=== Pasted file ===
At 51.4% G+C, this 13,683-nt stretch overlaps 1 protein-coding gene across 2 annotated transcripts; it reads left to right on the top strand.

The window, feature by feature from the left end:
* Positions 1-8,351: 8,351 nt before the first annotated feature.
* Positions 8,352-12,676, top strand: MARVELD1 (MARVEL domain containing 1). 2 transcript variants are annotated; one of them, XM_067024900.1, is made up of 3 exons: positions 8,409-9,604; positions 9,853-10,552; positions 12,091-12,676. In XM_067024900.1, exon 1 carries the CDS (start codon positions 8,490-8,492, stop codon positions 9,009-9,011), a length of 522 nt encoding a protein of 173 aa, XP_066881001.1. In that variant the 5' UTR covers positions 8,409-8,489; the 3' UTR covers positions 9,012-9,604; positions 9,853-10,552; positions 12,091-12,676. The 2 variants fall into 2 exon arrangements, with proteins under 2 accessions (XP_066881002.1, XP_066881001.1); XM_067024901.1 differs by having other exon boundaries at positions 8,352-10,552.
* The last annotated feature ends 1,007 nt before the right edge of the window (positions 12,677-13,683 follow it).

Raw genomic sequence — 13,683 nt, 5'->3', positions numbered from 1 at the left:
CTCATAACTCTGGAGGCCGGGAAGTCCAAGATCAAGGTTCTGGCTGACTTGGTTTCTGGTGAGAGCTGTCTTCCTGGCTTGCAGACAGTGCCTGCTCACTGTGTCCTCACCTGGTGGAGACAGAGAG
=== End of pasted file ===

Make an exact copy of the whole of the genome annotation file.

At 51.4% G+C, this 13,683-nt stretch overlaps 1 protein-coding gene across 2 annotated transcripts; it reads left to right on the top strand.

The window, feature by feature from the left end:
* Positions 1-8,351: 8,351 nt before the first annotated feature.
* Positions 8,352-12,676, top strand: MARVELD1 (MARVEL domain containing 1). 2 transcript variants are annotated; one of them, XM_067024900.1, is made up of 3 exons: positions 8,409-9,604; positions 9,853-10,552; positions 12,091-12,676. In XM_067024900.1, exon 1 carries the CDS (start codon positions 8,490-8,492, stop codon positions 9,009-9,011), a length of 522 nt encoding a protein of 173 aa, XP_066881001.1. In that variant the 5' UTR covers positions 8,409-8,489; the 3' UTR covers positions 9,012-9,604; positions 9,853-10,552; positions 12,091-12,676. The 2 variants fall into 2 exon arrangements, with proteins under 2 accessions (XP_066881002.1, XP_066881001.1); XM_067024901.1 differs by having other exon boundaries at positions 8,352-10,552.
* The last annotated feature ends 1,007 nt before the right edge of the window (positions 12,677-13,683 follow it).

Raw genomic sequence — 13,683 nt, 5'->3', positions numbered from 1 at the left:
CTCATAACTCTGGAGGCCGGGAAGTCCAAGATCAAGGTTCTGGCTGACTTGGTTTCTGGTGAGAGCTGTCTTCCTGGCTTGCAGACAGTGCCTGCTCACTGTGTCCTCACCTGGTGGAGACAGAGAG